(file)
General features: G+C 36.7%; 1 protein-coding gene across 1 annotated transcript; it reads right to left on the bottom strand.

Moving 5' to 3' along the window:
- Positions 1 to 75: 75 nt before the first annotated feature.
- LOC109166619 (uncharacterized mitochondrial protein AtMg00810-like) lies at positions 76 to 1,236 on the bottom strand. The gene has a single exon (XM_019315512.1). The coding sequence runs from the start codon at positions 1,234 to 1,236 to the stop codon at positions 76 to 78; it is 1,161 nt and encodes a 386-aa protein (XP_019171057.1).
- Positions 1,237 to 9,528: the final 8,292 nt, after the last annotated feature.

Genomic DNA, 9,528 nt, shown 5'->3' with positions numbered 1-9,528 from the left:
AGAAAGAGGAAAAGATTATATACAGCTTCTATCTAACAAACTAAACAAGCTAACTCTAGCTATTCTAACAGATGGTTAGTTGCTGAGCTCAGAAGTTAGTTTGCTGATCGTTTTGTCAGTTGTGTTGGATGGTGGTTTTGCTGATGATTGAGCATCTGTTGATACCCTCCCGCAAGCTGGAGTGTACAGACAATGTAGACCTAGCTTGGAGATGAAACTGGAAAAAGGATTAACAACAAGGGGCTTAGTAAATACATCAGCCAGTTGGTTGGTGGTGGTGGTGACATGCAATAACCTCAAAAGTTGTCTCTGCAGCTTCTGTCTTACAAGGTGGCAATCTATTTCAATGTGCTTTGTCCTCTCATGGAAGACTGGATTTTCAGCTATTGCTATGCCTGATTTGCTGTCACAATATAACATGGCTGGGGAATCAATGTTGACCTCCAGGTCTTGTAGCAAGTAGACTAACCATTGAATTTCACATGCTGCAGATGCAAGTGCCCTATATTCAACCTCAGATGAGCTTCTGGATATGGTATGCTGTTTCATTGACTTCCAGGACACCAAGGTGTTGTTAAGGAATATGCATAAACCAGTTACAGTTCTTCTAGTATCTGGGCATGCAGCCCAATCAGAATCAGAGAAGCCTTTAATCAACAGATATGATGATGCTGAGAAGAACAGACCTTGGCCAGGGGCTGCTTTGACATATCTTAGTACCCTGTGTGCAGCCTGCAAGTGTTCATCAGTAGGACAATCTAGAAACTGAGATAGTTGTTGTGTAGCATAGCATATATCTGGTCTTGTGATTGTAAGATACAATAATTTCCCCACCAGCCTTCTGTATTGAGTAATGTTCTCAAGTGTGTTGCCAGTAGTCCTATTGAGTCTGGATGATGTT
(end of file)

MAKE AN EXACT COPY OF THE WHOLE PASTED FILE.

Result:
General features: G+C 36.7%; 1 protein-coding gene across 1 annotated transcript; it reads right to left on the bottom strand.

Moving 5' to 3' along the window:
- Positions 1 to 75: 75 nt before the first annotated feature.
- LOC109166619 (uncharacterized mitochondrial protein AtMg00810-like) lies at positions 76 to 1,236 on the bottom strand. The gene has a single exon (XM_019315512.1). The coding sequence runs from the start codon at positions 1,234 to 1,236 to the stop codon at positions 76 to 78; it is 1,161 nt and encodes a 386-aa protein (XP_019171057.1).
- Positions 1,237 to 9,528: the final 8,292 nt, after the last annotated feature.

Genomic DNA, 9,528 nt, shown 5'->3' with positions numbered 1-9,528 from the left:
AGAAAGAGGAAAAGATTATATACAGCTTCTATCTAACAAACTAAACAAGCTAACTCTAGCTATTCTAACAGATGGTTAGTTGCTGAGCTCAGAAGTTAGTTTGCTGATCGTTTTGTCAGTTGTGTTGGATGGTGGTTTTGCTGATGATTGAGCATCTGTTGATACCCTCCCGCAAGCTGGAGTGTACAGACAATGTAGACCTAGCTTGGAGATGAAACTGGAAAAAGGATTAACAACAAGGGGCTTAGTAAATACATCAGCCAGTTGGTTGGTGGTGGTGGTGACATGCAATAACCTCAAAAGTTGTCTCTGCAGCTTCTGTCTTACAAGGTGGCAATCTATTTCAATGTGCTTTGTCCTCTCATGGAAGACTGGATTTTCAGCTATTGCTATGCCTGATTTGCTGTCACAATATAACATGGCTGGGGAATCAATGTTGACCTCCAGGTCTTGTAGCAAGTAGACTAACCATTGAATTTCACATGCTGCAGATGCAAGTGCCCTATATTCAACCTCAGATGAGCTTCTGGATATGGTATGCTGTTTCATTGACTTCCAGGACACCAAGGTGTTGTTAAGGAATATGCATAAACCAGTTACAGTTCTTCTAGTATCTGGGCATGCAGCCCAATCAGAATCAGAGAAGCCTTTAATCAACAGATATGATGATGCTGAGAAGAACAGACCTTGGCCAGGGGCTGCTTTGACATATCTTAGTACCCTGTGTGCAGCCTGCAAGTGTTCATCAGTAGGACAATCTAGAAACTGAGATAGTTGTTGTGTAGCATAGCATATATCTGGTCTTGTGATTGTAAGATACAATAATTTCCCCACCAGCCTTCTGTATTGAGTAATGTTCTCAAGTGTGTTGCCAGTAGTCCTATTGAGTCTGGATGATGTT